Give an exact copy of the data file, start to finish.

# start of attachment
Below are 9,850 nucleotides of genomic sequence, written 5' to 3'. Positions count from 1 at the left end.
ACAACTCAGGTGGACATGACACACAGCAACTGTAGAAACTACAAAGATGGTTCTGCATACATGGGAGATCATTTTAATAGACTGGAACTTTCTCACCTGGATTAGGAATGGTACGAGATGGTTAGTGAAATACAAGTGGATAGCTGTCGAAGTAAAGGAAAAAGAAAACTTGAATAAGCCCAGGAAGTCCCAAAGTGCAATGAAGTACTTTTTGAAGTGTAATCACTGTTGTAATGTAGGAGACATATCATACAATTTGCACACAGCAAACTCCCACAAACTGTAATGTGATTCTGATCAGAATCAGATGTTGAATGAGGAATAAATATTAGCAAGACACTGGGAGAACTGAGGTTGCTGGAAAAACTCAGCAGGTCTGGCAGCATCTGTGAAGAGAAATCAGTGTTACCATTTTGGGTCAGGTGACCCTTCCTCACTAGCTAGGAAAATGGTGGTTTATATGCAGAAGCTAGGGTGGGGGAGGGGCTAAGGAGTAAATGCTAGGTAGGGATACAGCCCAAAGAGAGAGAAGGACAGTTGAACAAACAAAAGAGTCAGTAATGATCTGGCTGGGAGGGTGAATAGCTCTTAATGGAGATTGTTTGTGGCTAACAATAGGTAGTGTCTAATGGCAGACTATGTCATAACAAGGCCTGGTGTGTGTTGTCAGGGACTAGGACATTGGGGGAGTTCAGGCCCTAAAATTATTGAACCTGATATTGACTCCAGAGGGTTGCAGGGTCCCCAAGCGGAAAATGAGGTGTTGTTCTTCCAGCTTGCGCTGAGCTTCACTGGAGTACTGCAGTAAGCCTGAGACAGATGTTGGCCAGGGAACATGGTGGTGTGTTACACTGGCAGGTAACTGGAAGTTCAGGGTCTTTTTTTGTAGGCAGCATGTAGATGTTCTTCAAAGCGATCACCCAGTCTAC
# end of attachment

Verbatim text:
Below are 9,850 nucleotides of genomic sequence, written 5' to 3'. Positions count from 1 at the left end.
ACAACTCAGGTGGACATGACACACAGCAACTGTAGAAACTACAAAGATGGTTCTGCATACATGGGAGATCATTTTAATAGACTGGAACTTTCTCACCTGGATTAGGAATGGTACGAGATGGTTAGTGAAATACAAGTGGATAGCTGTCGAAGTAAAGGAAAAAGAAAACTTGAATAAGCCCAGGAAGTCCCAAAGTGCAATGAAGTACTTTTTGAAGTGTAATCACTGTTGTAATGTAGGAGACATATCATACAATTTGCACACAGCAAACTCCCACAAACTGTAATGTGATTCTGATCAGAATCAGATGTTGAATGAGGAATAAATATTAGCAAGACACTGGGAGAACTGAGGTTGCTGGAAAAACTCAGCAGGTCTGGCAGCATCTGTGAAGAGAAATCAGTGTTACCATTTTGGGTCAGGTGACCCTTCCTCACTAGCTAGGAAAATGGTGGTTTATATGCAGAAGCTAGGGTGGGGGAGGGGCTAAGGAGTAAATGCTAGGTAGGGATACAGCCCAAAGAGAGAGAAGGACAGTTGAACAAACAAAAGAGTCAGTAATGATCTGGCTGGGAGGGTGAATAGCTCTTAATGGAGATTGTTTGTGGCTAACAATAGGTAGTGTCTAATGGCAGACTATGTCATAACAAGGCCTGGTGTGTGTTGTCAGGGACTAGGACATTGGGGGAGTTCAGGCCCTAAAATTATTGAACCTGATATTGACTCCAGAGGGTTGCAGGGTCCCCAAGCGGAAAATGAGGTGTTGTTCTTCCAGCTTGCGCTGAGCTTCACTGGAGTACTGCAGTAAGCCTGAGACAGATGTTGGCCAGGGAACATGGTGGTGTGTTACACTGGCAGGTAACTGGAAGTTCAGGGTCTTTTTTTGTAGGCAGCATGTAGATGTTCTTCAAAGCGATCACCCAGTCTAC